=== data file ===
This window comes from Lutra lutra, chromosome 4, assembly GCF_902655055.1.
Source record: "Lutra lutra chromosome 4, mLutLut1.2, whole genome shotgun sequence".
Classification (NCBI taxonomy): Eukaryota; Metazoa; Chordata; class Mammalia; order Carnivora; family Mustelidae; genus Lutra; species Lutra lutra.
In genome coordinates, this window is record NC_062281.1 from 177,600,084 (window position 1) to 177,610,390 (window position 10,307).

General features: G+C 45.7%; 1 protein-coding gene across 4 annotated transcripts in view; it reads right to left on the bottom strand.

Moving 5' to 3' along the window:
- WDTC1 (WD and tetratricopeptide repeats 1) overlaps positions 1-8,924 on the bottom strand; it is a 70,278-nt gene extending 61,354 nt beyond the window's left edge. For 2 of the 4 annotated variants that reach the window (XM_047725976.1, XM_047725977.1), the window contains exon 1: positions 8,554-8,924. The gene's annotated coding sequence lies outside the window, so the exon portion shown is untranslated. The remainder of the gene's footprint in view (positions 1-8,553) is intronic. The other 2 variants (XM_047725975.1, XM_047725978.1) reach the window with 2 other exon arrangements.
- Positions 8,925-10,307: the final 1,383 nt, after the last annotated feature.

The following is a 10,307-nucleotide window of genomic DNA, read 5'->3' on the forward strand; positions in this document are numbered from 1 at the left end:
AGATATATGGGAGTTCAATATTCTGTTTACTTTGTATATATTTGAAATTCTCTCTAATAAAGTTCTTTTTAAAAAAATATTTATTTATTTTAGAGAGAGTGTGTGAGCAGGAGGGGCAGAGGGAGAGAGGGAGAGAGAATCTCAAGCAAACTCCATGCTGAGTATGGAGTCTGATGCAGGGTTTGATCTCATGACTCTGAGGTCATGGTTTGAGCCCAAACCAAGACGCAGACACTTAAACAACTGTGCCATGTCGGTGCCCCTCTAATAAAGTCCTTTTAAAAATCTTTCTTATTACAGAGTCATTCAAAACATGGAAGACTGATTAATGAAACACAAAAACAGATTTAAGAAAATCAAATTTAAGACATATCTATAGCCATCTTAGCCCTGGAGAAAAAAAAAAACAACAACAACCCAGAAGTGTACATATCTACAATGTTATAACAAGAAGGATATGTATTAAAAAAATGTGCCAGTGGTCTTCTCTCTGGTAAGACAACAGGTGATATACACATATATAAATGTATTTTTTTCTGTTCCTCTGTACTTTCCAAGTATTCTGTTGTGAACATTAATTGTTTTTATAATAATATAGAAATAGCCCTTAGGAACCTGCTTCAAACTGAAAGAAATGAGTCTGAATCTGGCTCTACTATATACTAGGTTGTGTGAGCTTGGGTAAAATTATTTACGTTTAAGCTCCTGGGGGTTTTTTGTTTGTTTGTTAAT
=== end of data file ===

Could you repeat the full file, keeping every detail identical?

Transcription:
This window comes from Lutra lutra, chromosome 4, assembly GCF_902655055.1.
Source record: "Lutra lutra chromosome 4, mLutLut1.2, whole genome shotgun sequence".
Classification (NCBI taxonomy): Eukaryota; Metazoa; Chordata; class Mammalia; order Carnivora; family Mustelidae; genus Lutra; species Lutra lutra.
In genome coordinates, this window is record NC_062281.1 from 177,600,084 (window position 1) to 177,610,390 (window position 10,307).

General features: G+C 45.7%; 1 protein-coding gene across 4 annotated transcripts in view; it reads right to left on the bottom strand.

Moving 5' to 3' along the window:
- WDTC1 (WD and tetratricopeptide repeats 1) overlaps positions 1-8,924 on the bottom strand; it is a 70,278-nt gene extending 61,354 nt beyond the window's left edge. For 2 of the 4 annotated variants that reach the window (XM_047725976.1, XM_047725977.1), the window contains exon 1: positions 8,554-8,924. The gene's annotated coding sequence lies outside the window, so the exon portion shown is untranslated. The remainder of the gene's footprint in view (positions 1-8,553) is intronic. The other 2 variants (XM_047725975.1, XM_047725978.1) reach the window with 2 other exon arrangements.
- Positions 8,925-10,307: the final 1,383 nt, after the last annotated feature.

The following is a 10,307-nucleotide window of genomic DNA, read 5'->3' on the forward strand; positions in this document are numbered from 1 at the left end:
AGATATATGGGAGTTCAATATTCTGTTTACTTTGTATATATTTGAAATTCTCTCTAATAAAGTTCTTTTTAAAAAAATATTTATTTATTTTAGAGAGAGTGTGTGAGCAGGAGGGGCAGAGGGAGAGAGGGAGAGAGAATCTCAAGCAAACTCCATGCTGAGTATGGAGTCTGATGCAGGGTTTGATCTCATGACTCTGAGGTCATGGTTTGAGCCCAAACCAAGACGCAGACACTTAAACAACTGTGCCATGTCGGTGCCCCTCTAATAAAGTCCTTTTAAAAATCTTTCTTATTACAGAGTCATTCAAAACATGGAAGACTGATTAATGAAACACAAAAACAGATTTAAGAAAATCAAATTTAAGACATATCTATAGCCATCTTAGCCCTGGAGAAAAAAAAAAACAACAACAACCCAGAAGTGTACATATCTACAATGTTATAACAAGAAGGATATGTATTAAAAAAATGTGCCAGTGGTCTTCTCTCTGGTAAGACAACAGGTGATATACACATATATAAATGTATTTTTTTCTGTTCCTCTGTACTTTCCAAGTATTCTGTTGTGAACATTAATTGTTTTTATAATAATATAGAAATAGCCCTTAGGAACCTGCTTCAAACTGAAAGAAATGAGTCTGAATCTGGCTCTACTATATACTAGGTTGTGTGAGCTTGGGTAAAATTATTTACGTTTAAGCTCCTGGGGGTTTTTTGTTTGTTTGTTAAT